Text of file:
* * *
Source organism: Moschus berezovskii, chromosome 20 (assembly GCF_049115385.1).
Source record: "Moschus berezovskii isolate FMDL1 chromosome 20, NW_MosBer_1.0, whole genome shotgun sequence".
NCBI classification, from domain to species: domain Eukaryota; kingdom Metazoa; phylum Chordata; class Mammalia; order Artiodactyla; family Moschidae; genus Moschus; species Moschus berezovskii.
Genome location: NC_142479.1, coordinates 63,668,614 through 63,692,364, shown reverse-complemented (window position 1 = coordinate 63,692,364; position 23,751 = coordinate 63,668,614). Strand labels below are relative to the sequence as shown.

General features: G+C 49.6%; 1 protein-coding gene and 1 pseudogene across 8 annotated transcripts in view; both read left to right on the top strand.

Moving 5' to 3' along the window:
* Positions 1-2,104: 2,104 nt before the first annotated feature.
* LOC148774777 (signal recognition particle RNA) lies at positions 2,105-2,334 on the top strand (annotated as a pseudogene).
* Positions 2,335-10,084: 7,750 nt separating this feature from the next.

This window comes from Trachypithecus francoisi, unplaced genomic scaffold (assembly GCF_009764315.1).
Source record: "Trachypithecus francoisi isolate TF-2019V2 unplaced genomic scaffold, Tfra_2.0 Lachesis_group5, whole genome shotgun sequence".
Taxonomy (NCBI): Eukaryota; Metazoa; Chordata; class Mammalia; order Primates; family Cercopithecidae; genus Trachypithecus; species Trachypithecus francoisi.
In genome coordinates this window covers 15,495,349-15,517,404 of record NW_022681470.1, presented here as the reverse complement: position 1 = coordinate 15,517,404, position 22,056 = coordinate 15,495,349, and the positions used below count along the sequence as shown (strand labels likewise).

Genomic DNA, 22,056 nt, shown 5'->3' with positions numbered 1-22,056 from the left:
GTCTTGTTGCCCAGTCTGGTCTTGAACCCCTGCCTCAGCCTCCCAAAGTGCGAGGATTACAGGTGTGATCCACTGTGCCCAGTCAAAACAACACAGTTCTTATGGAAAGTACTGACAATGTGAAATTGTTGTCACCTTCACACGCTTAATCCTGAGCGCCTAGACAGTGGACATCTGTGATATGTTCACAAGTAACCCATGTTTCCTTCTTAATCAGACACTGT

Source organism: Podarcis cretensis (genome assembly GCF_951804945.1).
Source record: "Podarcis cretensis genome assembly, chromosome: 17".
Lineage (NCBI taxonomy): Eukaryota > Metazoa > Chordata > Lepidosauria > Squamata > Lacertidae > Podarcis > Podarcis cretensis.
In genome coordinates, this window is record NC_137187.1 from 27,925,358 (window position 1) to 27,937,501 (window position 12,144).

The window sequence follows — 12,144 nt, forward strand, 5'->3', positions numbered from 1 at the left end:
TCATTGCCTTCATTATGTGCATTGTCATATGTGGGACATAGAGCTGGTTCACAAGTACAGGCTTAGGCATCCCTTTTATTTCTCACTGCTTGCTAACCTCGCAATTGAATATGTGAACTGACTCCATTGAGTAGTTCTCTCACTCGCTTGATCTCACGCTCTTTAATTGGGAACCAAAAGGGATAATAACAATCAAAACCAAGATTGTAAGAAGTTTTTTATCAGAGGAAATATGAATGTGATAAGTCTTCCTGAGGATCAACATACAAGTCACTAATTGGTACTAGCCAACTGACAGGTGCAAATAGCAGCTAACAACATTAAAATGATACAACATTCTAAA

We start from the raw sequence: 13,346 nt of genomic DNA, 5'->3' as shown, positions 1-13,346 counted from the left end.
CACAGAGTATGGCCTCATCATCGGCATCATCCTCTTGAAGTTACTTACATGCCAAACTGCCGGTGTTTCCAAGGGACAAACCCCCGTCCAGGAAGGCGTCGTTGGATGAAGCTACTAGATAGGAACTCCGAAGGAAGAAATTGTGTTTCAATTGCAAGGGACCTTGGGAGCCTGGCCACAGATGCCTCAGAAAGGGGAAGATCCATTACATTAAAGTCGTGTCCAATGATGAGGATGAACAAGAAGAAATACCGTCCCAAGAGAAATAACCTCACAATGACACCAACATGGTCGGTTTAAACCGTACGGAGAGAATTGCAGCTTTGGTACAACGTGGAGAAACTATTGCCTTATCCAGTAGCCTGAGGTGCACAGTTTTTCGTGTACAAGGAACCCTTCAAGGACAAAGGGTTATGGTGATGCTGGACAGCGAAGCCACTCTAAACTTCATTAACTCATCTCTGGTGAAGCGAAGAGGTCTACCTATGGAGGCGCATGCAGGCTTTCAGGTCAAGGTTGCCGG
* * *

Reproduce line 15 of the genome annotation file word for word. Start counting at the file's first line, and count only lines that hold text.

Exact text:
GTCTTGTTGCCCAGTCTGGTCTTGAACCCCTGCCTCAGCCTCCCAAAGTGCGAGGATTACAGGTGTGATCCACTGTGCCCAGTCAAAACAACACAGTTCTTATGGAAAGTACTGACAATGTGAAATTGTTGTCACCTTCACACGCTTAATCCTGAGCGCCTAGACAGTGGACATCTGTGATATGTTCACAAGTAACCCATGTTTCCTTCTTAATCAGACACTGT